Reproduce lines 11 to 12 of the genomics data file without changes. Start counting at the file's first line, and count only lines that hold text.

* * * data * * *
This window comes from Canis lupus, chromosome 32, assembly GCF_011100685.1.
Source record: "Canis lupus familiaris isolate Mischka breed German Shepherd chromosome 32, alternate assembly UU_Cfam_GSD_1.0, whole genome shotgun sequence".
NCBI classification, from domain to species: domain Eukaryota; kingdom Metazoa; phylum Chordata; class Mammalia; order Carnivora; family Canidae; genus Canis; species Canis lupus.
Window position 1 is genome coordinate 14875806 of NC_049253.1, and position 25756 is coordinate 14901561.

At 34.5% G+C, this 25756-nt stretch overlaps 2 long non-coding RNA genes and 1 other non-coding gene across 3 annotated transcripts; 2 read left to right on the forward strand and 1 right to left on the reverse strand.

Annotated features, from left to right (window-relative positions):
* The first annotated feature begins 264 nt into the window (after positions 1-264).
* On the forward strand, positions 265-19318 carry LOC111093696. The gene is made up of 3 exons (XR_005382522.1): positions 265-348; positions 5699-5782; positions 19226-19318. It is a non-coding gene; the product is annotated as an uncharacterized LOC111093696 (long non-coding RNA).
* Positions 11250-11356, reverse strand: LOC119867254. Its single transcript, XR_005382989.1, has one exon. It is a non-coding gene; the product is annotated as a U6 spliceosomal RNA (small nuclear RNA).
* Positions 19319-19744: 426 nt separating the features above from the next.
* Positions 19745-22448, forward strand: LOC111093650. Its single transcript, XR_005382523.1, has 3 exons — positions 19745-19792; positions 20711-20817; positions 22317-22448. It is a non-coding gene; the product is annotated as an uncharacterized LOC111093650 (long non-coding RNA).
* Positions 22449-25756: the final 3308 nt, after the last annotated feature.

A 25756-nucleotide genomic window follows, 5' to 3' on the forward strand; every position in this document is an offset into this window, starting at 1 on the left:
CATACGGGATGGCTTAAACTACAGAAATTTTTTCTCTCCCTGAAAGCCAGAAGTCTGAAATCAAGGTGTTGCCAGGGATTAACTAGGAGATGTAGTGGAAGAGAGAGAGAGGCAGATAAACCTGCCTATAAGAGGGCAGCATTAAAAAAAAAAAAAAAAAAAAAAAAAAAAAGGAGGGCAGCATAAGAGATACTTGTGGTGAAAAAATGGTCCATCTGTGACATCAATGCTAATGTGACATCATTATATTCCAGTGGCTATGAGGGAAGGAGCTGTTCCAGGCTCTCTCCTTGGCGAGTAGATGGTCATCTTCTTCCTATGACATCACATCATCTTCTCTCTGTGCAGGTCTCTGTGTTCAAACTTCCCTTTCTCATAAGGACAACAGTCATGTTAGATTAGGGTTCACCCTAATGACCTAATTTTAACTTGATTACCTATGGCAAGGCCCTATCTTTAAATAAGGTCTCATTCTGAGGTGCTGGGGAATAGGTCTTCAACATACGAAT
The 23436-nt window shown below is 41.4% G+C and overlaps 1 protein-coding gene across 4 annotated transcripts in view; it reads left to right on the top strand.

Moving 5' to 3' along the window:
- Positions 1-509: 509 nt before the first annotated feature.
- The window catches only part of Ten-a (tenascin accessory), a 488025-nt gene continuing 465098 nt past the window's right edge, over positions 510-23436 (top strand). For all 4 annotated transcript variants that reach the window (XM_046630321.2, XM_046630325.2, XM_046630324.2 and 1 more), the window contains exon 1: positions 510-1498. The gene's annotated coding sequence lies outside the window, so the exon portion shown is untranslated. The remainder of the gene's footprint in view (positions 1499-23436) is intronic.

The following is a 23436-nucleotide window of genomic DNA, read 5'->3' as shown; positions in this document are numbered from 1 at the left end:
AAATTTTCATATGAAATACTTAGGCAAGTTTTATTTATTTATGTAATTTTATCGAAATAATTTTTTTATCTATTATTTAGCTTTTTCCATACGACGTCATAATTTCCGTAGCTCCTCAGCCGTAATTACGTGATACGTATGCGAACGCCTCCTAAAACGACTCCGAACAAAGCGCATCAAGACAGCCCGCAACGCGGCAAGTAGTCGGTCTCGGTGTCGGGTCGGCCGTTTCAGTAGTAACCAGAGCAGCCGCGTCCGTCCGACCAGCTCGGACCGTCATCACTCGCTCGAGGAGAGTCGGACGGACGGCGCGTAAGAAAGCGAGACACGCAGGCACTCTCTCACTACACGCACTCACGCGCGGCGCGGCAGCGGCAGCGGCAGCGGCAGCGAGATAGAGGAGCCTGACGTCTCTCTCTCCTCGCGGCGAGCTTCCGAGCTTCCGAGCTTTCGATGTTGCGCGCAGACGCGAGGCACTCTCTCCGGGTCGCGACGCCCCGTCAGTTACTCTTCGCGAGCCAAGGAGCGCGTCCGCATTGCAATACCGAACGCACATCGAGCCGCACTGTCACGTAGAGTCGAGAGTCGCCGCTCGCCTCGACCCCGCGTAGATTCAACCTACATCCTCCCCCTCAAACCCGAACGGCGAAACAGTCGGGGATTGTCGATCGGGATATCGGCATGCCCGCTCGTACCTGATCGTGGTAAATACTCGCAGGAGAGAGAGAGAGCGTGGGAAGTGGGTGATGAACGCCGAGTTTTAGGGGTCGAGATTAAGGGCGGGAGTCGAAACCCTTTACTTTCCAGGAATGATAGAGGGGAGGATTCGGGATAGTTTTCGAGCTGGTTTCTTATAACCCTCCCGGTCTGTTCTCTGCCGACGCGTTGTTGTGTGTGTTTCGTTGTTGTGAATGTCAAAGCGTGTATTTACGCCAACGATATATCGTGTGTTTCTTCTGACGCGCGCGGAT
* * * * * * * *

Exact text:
* Positions 19745-22448, forward strand: LOC111093650. Its single transcript, XR_005382523.1, has 3 exons — positions 19745-19792; positions 20711-20817; positions 22317-22448. It is a non-coding gene; the product is annotated as an uncharacterized LOC111093650 (long non-coding RNA).
* Positions 22449-25756: the final 3308 nt, after the last annotated feature.